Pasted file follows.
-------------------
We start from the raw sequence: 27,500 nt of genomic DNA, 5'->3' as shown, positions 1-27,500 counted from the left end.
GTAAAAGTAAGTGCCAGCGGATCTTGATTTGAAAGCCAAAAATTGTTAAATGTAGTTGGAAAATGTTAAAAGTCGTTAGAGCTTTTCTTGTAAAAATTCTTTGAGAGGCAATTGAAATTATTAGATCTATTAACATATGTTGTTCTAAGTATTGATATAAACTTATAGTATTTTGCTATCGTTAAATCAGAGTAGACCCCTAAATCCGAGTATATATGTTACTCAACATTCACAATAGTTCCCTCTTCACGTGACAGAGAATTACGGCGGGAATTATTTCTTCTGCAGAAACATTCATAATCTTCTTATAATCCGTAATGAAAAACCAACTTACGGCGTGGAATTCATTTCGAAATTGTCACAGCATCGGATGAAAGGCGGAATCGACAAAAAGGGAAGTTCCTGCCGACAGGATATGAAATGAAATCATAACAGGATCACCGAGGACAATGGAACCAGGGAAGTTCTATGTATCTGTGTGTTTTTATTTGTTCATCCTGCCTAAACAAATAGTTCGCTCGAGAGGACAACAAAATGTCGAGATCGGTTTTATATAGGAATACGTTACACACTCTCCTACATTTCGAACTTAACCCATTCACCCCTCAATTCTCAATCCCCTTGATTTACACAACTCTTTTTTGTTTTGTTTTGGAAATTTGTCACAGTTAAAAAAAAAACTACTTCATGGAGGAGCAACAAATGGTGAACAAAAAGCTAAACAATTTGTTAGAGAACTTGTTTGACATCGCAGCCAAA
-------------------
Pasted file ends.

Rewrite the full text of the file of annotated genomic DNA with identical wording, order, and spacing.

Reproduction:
We start from the raw sequence: 27,500 nt of genomic DNA, 5'->3' as shown, positions 1-27,500 counted from the left end.
GTAAAAGTAAGTGCCAGCGGATCTTGATTTGAAAGCCAAAAATTGTTAAATGTAGTTGGAAAATGTTAAAAGTCGTTAGAGCTTTTCTTGTAAAAATTCTTTGAGAGGCAATTGAAATTATTAGATCTATTAACATATGTTGTTCTAAGTATTGATATAAACTTATAGTATTTTGCTATCGTTAAATCAGAGTAGACCCCTAAATCCGAGTATATATGTTACTCAACATTCACAATAGTTCCCTCTTCACGTGACAGAGAATTACGGCGGGAATTATTTCTTCTGCAGAAACATTCATAATCTTCTTATAATCCGTAATGAAAAACCAACTTACGGCGTGGAATTCATTTCGAAATTGTCACAGCATCGGATGAAAGGCGGAATCGACAAAAAGGGAAGTTCCTGCCGACAGGATATGAAATGAAATCATAACAGGATCACCGAGGACAATGGAACCAGGGAAGTTCTATGTATCTGTGTGTTTTTATTTGTTCATCCTGCCTAAACAAATAGTTCGCTCGAGAGGACAACAAAATGTCGAGATCGGTTTTATATAGGAATACGTTACACACTCTCCTACATTTCGAACTTAACCCATTCACCCCTCAATTCTCAATCCCCTTGATTTACACAACTCTTTTTTGTTTTGTTTTGGAAATTTGTCACAGTTAAAAAAAAAACTACTTCATGGAGGAGCAACAAATGGTGAACAAAAAGCTAAACAATTTGTTAGAGAACTTGTTTGACATCGCAGCCAAA